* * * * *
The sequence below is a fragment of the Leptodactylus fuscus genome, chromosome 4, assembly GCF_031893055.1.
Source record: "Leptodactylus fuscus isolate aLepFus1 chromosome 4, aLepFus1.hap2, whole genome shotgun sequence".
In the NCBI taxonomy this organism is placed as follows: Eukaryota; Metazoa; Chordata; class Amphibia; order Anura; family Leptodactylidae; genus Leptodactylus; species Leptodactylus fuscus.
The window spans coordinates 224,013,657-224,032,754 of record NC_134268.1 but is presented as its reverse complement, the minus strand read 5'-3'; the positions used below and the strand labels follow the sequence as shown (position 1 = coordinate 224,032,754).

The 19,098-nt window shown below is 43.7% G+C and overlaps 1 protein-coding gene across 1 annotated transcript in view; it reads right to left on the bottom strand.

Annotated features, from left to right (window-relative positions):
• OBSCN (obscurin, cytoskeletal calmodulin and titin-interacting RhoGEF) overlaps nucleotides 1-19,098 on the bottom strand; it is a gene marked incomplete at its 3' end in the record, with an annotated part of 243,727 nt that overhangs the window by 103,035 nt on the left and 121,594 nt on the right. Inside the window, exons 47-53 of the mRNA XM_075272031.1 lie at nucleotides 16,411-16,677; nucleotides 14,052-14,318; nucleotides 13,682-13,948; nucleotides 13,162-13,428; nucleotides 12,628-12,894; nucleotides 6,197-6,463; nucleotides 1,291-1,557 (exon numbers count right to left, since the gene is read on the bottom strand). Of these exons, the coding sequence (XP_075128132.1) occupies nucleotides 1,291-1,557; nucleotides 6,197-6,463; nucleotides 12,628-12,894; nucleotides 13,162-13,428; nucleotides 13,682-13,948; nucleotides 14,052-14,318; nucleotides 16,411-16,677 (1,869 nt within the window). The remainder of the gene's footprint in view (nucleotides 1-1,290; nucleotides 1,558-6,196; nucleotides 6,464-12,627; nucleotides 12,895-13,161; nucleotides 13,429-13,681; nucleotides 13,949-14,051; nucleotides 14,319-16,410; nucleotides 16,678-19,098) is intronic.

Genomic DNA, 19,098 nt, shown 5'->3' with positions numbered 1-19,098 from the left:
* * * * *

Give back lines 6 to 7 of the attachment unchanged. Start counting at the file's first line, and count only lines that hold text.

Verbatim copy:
Annotated features, from left to right (window-relative positions):
• OBSCN (obscurin, cytoskeletal calmodulin and titin-interacting RhoGEF) overlaps nucleotides 1-19,098 on the bottom strand; it is a gene marked incomplete at its 3' end in the record, with an annotated part of 243,727 nt that overhangs the window by 103,035 nt on the left and 121,594 nt on the right. Inside the window, exons 47-53 of the mRNA XM_075272031.1 lie at nucleotides 16,411-16,677; nucleotides 14,052-14,318; nucleotides 13,682-13,948; nucleotides 13,162-13,428; nucleotides 12,628-12,894; nucleotides 6,197-6,463; nucleotides 1,291-1,557 (exon numbers count right to left, since the gene is read on the bottom strand). Of these exons, the coding sequence (XP_075128132.1) occupies nucleotides 1,291-1,557; nucleotides 6,197-6,463; nucleotides 12,628-12,894; nucleotides 13,162-13,428; nucleotides 13,682-13,948; nucleotides 14,052-14,318; nucleotides 16,411-16,677 (1,869 nt within the window). The remainder of the gene's footprint in view (nucleotides 1-1,290; nucleotides 1,558-6,196; nucleotides 6,464-12,627; nucleotides 12,895-13,161; nucleotides 13,429-13,681; nucleotides 13,949-14,051; nucleotides 14,319-16,410; nucleotides 16,678-19,098) is intronic.